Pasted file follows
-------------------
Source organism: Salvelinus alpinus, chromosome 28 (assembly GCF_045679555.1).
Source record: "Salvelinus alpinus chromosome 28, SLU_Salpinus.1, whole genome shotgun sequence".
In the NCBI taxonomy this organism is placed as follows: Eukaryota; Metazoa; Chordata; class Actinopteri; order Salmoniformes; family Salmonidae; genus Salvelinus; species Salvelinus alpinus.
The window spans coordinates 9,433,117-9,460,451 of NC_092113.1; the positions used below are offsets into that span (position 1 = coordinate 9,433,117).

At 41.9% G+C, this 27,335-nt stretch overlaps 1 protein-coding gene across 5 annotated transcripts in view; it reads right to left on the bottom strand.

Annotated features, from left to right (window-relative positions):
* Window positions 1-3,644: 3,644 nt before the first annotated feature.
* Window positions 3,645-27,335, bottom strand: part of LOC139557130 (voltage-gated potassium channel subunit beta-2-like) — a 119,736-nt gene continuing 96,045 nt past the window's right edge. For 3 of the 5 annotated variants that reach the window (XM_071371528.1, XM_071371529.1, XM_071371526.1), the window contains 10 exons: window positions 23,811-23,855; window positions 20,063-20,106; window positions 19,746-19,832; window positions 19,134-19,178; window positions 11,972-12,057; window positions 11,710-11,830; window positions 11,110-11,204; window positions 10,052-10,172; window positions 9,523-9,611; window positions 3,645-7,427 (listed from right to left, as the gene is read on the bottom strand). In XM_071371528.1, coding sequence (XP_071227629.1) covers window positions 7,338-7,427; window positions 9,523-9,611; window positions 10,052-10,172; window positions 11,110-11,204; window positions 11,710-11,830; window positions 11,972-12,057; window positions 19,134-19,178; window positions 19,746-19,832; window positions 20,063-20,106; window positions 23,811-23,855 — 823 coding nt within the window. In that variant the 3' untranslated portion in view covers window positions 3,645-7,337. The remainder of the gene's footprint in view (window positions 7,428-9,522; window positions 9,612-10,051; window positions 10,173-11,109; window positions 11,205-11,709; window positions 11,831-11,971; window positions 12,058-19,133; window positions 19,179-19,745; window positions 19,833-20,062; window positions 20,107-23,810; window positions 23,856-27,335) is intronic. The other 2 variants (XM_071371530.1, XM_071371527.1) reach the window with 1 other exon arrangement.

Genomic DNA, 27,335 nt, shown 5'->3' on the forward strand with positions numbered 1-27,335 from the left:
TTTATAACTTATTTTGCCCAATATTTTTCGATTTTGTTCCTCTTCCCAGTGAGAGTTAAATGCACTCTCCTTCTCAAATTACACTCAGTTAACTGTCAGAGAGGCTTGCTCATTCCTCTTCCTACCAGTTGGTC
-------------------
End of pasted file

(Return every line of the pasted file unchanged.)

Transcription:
Source organism: Salvelinus alpinus, chromosome 28 (assembly GCF_045679555.1).
Source record: "Salvelinus alpinus chromosome 28, SLU_Salpinus.1, whole genome shotgun sequence".
In the NCBI taxonomy this organism is placed as follows: Eukaryota; Metazoa; Chordata; class Actinopteri; order Salmoniformes; family Salmonidae; genus Salvelinus; species Salvelinus alpinus.
The window spans coordinates 9,433,117-9,460,451 of NC_092113.1; the positions used below are offsets into that span (position 1 = coordinate 9,433,117).

At 41.9% G+C, this 27,335-nt stretch overlaps 1 protein-coding gene across 5 annotated transcripts in view; it reads right to left on the bottom strand.

Annotated features, from left to right (window-relative positions):
* Window positions 1-3,644: 3,644 nt before the first annotated feature.
* Window positions 3,645-27,335, bottom strand: part of LOC139557130 (voltage-gated potassium channel subunit beta-2-like) — a 119,736-nt gene continuing 96,045 nt past the window's right edge. For 3 of the 5 annotated variants that reach the window (XM_071371528.1, XM_071371529.1, XM_071371526.1), the window contains 10 exons: window positions 23,811-23,855; window positions 20,063-20,106; window positions 19,746-19,832; window positions 19,134-19,178; window positions 11,972-12,057; window positions 11,710-11,830; window positions 11,110-11,204; window positions 10,052-10,172; window positions 9,523-9,611; window positions 3,645-7,427 (listed from right to left, as the gene is read on the bottom strand). In XM_071371528.1, coding sequence (XP_071227629.1) covers window positions 7,338-7,427; window positions 9,523-9,611; window positions 10,052-10,172; window positions 11,110-11,204; window positions 11,710-11,830; window positions 11,972-12,057; window positions 19,134-19,178; window positions 19,746-19,832; window positions 20,063-20,106; window positions 23,811-23,855 — 823 coding nt within the window. In that variant the 3' untranslated portion in view covers window positions 3,645-7,337. The remainder of the gene's footprint in view (window positions 7,428-9,522; window positions 9,612-10,051; window positions 10,173-11,109; window positions 11,205-11,709; window positions 11,831-11,971; window positions 12,058-19,133; window positions 19,179-19,745; window positions 19,833-20,062; window positions 20,107-23,810; window positions 23,856-27,335) is intronic. The other 2 variants (XM_071371530.1, XM_071371527.1) reach the window with 1 other exon arrangement.

Genomic DNA, 27,335 nt, shown 5'->3' on the forward strand with positions numbered 1-27,335 from the left:
TTTATAACTTATTTTGCCCAATATTTTTCGATTTTGTTCCTCTTCCCAGTGAGAGTTAAATGCACTCTCCTTCTCAAATTACACTCAGTTAACTGTCAGAGAGGCTTGCTCATTCCTCTTCCTACCAGTTGGTC